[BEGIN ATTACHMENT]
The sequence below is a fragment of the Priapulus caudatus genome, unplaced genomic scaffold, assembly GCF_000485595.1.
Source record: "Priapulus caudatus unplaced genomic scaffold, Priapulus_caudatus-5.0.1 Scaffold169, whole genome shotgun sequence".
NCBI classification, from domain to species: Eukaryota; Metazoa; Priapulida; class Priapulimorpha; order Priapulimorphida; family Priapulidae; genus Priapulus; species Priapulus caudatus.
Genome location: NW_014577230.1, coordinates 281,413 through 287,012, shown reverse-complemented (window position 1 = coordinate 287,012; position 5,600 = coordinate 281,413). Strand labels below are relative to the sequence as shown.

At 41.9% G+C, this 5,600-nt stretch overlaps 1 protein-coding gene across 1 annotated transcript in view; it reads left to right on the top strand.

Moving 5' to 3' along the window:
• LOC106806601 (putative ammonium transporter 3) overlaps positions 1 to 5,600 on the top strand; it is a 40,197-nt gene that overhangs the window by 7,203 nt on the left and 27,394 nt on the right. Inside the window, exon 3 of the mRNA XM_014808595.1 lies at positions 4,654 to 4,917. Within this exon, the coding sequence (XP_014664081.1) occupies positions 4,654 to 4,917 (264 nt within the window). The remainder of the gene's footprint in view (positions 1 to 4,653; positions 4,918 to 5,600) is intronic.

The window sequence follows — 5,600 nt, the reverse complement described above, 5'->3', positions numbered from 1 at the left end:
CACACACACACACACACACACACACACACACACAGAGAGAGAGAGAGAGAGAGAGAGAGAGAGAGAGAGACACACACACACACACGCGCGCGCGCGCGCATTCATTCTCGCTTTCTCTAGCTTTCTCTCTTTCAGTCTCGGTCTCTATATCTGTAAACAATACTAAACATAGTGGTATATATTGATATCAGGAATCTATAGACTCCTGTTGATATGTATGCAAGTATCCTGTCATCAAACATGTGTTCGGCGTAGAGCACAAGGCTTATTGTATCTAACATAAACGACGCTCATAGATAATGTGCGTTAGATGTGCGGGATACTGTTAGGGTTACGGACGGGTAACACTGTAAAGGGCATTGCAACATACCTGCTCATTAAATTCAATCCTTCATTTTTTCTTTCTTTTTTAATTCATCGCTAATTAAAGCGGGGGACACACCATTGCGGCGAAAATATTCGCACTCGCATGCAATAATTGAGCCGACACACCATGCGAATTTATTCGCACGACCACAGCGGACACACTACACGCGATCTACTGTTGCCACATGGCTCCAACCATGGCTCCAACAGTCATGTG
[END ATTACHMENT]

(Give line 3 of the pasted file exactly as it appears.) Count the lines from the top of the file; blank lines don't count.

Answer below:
NCBI classification, from domain to species: Eukaryota; Metazoa; Priapulida; class Priapulimorpha; order Priapulimorphida; family Priapulidae; genus Priapulus; species Priapulus caudatus.